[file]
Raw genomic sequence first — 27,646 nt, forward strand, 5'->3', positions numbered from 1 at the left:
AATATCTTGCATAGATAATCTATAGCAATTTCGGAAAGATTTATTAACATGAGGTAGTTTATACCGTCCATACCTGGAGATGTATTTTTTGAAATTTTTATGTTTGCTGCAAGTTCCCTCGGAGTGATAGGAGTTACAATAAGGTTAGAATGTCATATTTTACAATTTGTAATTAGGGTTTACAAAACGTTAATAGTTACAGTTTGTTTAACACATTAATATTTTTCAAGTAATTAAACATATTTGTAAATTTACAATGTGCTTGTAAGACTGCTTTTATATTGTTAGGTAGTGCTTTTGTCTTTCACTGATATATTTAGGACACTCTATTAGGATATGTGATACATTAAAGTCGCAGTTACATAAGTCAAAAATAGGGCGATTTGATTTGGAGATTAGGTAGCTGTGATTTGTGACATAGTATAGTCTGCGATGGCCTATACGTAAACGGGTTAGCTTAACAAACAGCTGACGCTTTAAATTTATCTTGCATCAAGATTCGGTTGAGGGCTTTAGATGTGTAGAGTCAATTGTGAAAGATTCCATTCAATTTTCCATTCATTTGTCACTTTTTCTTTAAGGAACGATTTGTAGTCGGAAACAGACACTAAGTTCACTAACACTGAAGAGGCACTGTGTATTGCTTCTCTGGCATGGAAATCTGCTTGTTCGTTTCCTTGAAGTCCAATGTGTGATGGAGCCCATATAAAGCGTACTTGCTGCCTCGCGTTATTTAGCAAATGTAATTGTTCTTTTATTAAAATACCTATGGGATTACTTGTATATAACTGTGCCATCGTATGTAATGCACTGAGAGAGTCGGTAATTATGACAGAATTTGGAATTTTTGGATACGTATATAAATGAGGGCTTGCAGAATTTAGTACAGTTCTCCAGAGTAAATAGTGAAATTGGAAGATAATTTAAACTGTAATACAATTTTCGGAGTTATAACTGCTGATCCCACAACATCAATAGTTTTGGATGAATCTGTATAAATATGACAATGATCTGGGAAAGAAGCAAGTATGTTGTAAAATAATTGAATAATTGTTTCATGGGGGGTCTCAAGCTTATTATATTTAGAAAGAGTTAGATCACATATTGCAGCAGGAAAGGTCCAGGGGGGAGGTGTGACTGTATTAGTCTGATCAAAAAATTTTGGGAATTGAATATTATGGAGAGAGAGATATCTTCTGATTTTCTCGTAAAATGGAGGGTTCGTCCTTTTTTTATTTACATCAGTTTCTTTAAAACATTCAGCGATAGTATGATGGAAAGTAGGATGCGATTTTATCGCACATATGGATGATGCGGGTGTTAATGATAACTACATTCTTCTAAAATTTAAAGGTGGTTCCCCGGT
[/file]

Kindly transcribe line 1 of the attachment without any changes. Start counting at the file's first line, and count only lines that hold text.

Raw genomic sequence first — 27,646 nt, forward strand, 5'->3', positions numbered from 1 at the left: